Bangladesh will get a $360 million World Bank fund to modernise its inland waterways.
The project will boost national and regional trade, the global lender said on Thursday in a statement
The Bangladesh Regional Waterway Transport Project 1 will improve navigability of 900km waterways along the Chittagong-Dhaka-Ashuganj corridor and connecting routes.
It will significantly reduce travel time and cost for cargo and passenger shipment.
“As a riverine country, Bangladesh has a large inland water transport sector, which, if strengthened, can support the needs of its growing export-oriented economy,” said Qimiao Fan, World Bank Country Director for Bangladesh, Bhutan and Nepal.
“This project will modernise and improve the multimodal transport and logistics system in the country and with its neighbours,” he added.
It is part of a Regional Connectivity and Integration Program supported by the World Bank for the Bangladesh-Bhutan-India-Nepal (BBIN) countries.
The credit from the World Bank’s International Development Association has a 38-year term, including a six-year grace period, and a service charge of 0.75%.
Under the project, a new general cargo terminal will be constructed at Pangaon and the existing terminal at Ashuganj will be improved. Also, new passenger terminals will be built and existing ones at Sadarghat, Narayanganj, Chandpur, and Barisal will be rehabilitated.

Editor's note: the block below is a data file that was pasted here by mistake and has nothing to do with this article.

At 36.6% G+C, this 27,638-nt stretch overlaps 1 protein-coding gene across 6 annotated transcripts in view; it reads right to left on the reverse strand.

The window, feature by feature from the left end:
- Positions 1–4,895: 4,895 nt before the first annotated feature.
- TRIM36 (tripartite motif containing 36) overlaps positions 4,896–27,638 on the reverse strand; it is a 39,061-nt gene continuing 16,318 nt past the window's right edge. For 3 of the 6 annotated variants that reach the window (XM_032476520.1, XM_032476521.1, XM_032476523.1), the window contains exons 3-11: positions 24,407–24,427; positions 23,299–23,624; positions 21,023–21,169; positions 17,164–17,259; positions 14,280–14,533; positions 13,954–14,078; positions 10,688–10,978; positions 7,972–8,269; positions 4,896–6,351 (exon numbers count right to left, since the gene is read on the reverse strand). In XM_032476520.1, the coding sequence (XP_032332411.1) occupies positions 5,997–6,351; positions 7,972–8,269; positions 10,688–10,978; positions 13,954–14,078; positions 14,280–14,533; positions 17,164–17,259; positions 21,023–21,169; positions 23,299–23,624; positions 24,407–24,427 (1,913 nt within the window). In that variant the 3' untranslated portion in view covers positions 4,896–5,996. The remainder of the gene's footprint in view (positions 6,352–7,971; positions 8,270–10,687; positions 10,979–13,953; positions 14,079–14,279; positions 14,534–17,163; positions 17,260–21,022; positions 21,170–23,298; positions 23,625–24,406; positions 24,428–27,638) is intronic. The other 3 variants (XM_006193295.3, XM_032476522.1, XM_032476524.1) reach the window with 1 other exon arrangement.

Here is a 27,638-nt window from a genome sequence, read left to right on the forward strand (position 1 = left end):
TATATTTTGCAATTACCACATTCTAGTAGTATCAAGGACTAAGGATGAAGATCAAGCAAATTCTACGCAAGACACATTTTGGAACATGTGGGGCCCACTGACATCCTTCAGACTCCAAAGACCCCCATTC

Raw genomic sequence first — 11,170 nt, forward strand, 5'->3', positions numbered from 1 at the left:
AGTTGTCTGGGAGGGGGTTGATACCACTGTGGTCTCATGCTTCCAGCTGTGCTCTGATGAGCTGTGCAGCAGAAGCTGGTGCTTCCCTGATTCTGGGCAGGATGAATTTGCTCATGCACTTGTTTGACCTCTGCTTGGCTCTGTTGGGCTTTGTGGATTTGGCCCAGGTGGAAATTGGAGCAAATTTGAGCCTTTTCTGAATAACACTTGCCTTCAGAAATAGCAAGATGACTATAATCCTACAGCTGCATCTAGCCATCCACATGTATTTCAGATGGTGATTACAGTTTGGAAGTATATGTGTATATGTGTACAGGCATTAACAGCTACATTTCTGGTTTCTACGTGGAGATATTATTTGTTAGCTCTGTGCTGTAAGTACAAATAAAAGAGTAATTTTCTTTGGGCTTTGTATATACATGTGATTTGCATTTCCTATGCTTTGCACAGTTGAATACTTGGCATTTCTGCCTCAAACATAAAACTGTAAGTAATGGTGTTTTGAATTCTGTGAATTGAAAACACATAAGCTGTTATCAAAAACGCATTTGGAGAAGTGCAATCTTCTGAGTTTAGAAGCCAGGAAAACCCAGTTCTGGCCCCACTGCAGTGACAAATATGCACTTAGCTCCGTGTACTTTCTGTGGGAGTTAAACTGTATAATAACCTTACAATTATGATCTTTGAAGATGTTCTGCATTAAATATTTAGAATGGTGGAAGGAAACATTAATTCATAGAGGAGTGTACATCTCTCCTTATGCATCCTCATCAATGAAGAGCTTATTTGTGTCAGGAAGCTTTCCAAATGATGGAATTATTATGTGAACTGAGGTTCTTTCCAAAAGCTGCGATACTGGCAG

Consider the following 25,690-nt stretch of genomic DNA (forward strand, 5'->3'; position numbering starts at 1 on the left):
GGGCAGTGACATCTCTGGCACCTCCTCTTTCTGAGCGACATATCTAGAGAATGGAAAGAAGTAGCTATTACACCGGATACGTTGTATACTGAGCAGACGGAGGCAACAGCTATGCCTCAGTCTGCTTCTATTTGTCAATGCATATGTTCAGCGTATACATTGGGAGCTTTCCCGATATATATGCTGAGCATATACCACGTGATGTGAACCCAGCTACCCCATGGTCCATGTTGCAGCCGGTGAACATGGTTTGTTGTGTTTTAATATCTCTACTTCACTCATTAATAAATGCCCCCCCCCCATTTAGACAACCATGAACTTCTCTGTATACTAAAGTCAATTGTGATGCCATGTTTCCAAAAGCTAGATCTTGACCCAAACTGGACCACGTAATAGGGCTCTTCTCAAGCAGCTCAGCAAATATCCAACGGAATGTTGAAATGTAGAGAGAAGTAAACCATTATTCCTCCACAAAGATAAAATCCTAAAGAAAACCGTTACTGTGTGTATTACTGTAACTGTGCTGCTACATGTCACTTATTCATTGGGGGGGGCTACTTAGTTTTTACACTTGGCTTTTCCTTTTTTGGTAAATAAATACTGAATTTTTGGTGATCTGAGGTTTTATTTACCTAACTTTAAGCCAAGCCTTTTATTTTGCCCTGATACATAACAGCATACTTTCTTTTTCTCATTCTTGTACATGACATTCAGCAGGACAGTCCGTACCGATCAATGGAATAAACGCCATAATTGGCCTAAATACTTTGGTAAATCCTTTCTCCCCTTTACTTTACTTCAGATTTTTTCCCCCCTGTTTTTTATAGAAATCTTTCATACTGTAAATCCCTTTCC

Fourteen landing stations will be built in shoals to help the poor living in remote areas. The terminals and landing stations will be constructed to improve security, safety, and sanitation conditions.
The project will also help build the capacity of the Bangladesh Inland Water Transport Authority and aim at achieving long-term operational and financial sustainability.
“High transport costs, low efficiency and delays in the logistics chain increase trade costs and reduce the competitiveness of Bangladesh’s products”, said Diep Nguyen-van Houtte, World Bank Team Leader for the project.
“By improving riverine connectivity, the project will make movement easier for traders, producers, passengers and cargo on multimodal transport networks in the sub-region, and help the poorest who rely on inland waterways as a mode of transport.”